Other Callings

Plate from William Keble Martin’s The Concise British Flora in Colour, Ebury Press, 1965.

In an earlier series of posts (1,2,3,4), I wrote of herbaria and war, including stories of individuals in the military who fed their passion for botany by collecting plants in free moments.  This got me thinking about others who didn’t let their careers stop them from botanizing and provided myself with the topic for this series.  I’ll begin with what is a sizable category—the clergy—with examples from the earliest days of herbaria on.  In fact I could do an entire series about this group and may tackle that in the future.  For now, I’ll race through the centuries.  In the early years of plant collecting, it’s not surprising that there were ties to religion, because clergymen were often among the better educated and in many cases were caring for the physical as well as spiritual needs of their flocks, which could mean preparing herbal medicines, sometimes grown in cloistered gardens.

Some religious became deeply involved in collecting specimens and learning about plants.  In early modern Italy, the Capuchins, a branch of the Franciscans, were particularly involved in studying nature (Egmond, 2010).  Fra Gregorio da Reggio, whose herbarium survives at the Oxford University Herbarium, ran the pharmacy and infirmary at a monastery in Bologna, but also collected for notable Italian families, providing specimens, seeds, cuttings, and information used to enrich their gardens.  Carolus Clusius corresponded with him and also with the Augustinian friar Evangelista Quattrami, who had a doctorate in theology but was also herbalist to the Este family in Rome.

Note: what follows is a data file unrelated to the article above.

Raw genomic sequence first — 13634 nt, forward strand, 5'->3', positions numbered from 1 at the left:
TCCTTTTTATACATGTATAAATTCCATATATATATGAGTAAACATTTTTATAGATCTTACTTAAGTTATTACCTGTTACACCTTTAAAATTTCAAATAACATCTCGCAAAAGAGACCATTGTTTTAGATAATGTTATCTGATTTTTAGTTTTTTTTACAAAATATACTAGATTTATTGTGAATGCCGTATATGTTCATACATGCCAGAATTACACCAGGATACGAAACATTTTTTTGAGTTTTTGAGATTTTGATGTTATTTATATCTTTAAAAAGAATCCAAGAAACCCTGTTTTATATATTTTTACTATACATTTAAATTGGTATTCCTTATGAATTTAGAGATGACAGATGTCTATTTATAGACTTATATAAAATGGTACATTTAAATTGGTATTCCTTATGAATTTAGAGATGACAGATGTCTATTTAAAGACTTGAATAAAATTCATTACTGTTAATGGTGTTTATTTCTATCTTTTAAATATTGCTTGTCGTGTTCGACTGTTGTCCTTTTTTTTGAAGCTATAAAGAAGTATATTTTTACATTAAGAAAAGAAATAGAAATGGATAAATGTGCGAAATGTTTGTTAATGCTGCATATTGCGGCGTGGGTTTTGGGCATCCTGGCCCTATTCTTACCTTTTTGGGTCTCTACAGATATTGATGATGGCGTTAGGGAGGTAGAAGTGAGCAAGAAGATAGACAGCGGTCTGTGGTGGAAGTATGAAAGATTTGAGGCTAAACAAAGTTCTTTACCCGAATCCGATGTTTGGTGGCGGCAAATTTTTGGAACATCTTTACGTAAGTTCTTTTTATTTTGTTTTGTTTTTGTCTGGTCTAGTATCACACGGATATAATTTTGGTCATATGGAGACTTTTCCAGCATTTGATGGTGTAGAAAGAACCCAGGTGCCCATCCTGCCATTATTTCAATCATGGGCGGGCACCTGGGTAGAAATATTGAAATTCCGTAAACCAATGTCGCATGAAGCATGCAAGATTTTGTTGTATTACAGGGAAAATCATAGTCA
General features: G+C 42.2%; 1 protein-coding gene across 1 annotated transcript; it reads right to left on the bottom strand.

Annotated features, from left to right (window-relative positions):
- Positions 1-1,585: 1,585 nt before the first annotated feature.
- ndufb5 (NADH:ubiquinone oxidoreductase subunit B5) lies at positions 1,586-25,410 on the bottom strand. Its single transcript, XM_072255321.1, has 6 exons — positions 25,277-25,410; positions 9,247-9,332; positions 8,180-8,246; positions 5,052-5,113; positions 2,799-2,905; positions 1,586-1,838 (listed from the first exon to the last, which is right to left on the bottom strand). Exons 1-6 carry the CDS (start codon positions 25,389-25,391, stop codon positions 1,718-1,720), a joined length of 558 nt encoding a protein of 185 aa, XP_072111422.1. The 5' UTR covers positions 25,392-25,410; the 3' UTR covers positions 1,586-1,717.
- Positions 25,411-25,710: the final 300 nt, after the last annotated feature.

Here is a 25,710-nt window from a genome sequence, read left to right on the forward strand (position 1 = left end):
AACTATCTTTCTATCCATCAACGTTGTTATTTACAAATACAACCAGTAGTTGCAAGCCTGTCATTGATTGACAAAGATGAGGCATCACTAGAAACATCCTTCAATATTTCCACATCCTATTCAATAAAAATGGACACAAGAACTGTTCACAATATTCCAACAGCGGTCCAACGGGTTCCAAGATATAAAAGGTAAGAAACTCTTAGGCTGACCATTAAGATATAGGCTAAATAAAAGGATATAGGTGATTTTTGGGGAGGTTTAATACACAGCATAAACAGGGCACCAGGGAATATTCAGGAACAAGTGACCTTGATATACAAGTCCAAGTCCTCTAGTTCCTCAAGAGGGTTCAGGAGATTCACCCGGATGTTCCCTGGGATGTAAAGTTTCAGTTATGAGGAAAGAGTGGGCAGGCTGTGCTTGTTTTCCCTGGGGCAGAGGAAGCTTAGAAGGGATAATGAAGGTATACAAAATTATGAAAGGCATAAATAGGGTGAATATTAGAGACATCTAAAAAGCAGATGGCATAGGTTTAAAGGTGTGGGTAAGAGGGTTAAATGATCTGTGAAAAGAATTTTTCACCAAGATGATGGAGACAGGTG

It was the Jesuits who literally put clerical collectors on the map.  They were a missionary order founded in 1534 in response to the Protestant Reformation and charged with spreading Catholic doctrine around the world.  Michał Piotr Boym was a Polish Jesuit serving in Portugal, who was in a group of 13 clergy sent to China (Clarke, 2016).  He wrote of the plants and animals he found there, published an illustrated book, and managed to convert the last Emperor of the dynasty to Catholicism.  The Jesuits also sent missionaries to India and to South America.  José de Acosta held a number of positions in Peru, including five years touring the country as assistant to the Viceroy Francisco de Toledo (Bleichmar, 2011).  It was not uncommon for religious to also have official posts of various kinds, thus mixing politics with religion and botany.  Acosta wrote a massive work about his observations on the plants, animals, and geography of the areas he visited.